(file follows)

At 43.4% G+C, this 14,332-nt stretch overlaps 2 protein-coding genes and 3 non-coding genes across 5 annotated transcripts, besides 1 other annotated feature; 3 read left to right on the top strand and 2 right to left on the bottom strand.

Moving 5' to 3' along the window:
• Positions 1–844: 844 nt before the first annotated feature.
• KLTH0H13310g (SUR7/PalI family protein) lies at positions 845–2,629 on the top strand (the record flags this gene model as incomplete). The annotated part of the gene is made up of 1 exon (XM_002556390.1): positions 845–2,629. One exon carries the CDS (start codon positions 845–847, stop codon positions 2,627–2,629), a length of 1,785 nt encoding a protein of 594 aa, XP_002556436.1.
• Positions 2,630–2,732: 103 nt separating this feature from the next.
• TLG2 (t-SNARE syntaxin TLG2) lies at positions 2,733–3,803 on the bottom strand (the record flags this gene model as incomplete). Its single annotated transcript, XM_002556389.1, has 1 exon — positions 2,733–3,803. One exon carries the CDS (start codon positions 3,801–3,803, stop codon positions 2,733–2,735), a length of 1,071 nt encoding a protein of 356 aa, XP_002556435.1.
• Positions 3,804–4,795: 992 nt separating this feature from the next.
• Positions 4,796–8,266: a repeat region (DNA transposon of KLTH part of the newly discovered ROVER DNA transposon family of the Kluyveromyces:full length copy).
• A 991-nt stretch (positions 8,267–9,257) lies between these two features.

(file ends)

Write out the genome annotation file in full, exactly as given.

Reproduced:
At 43.4% G+C, this 14,332-nt stretch overlaps 2 protein-coding genes and 3 non-coding genes across 5 annotated transcripts, besides 1 other annotated feature; 3 read left to right on the top strand and 2 right to left on the bottom strand.

Moving 5' to 3' along the window:
• Positions 1–844: 844 nt before the first annotated feature.
• KLTH0H13310g (SUR7/PalI family protein) lies at positions 845–2,629 on the top strand (the record flags this gene model as incomplete). The annotated part of the gene is made up of 1 exon (XM_002556390.1): positions 845–2,629. One exon carries the CDS (start codon positions 845–847, stop codon positions 2,627–2,629), a length of 1,785 nt encoding a protein of 594 aa, XP_002556436.1.
• Positions 2,630–2,732: 103 nt separating this feature from the next.
• TLG2 (t-SNARE syntaxin TLG2) lies at positions 2,733–3,803 on the bottom strand (the record flags this gene model as incomplete). Its single annotated transcript, XM_002556389.1, has 1 exon — positions 2,733–3,803. One exon carries the CDS (start codon positions 3,801–3,803, stop codon positions 2,733–2,735), a length of 1,071 nt encoding a protein of 356 aa, XP_002556435.1.
• Positions 3,804–4,795: 992 nt separating this feature from the next.
• Positions 4,796–8,266: a repeat region (DNA transposon of KLTH part of the newly discovered ROVER DNA transposon family of the Kluyveromyces:full length copy).
• A 991-nt stretch (positions 8,267–9,257) lies between these two features.